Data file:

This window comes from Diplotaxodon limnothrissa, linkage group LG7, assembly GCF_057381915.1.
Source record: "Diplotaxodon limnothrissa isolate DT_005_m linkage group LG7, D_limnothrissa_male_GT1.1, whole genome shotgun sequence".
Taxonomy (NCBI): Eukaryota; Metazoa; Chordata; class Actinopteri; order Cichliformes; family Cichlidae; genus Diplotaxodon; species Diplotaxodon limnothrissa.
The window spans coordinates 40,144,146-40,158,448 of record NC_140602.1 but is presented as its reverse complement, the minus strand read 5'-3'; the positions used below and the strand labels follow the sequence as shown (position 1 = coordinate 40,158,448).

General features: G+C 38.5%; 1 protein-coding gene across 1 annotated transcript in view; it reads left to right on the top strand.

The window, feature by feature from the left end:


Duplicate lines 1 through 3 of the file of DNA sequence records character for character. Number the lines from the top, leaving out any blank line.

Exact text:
This window comes from Diplotaxodon limnothrissa, linkage group LG7, assembly GCF_057381915.1.
Source record: "Diplotaxodon limnothrissa isolate DT_005_m linkage group LG7, D_limnothrissa_male_GT1.1, whole genome shotgun sequence".
Taxonomy (NCBI): Eukaryota; Metazoa; Chordata; class Actinopteri; order Cichliformes; family Cichlidae; genus Diplotaxodon; species Diplotaxodon limnothrissa.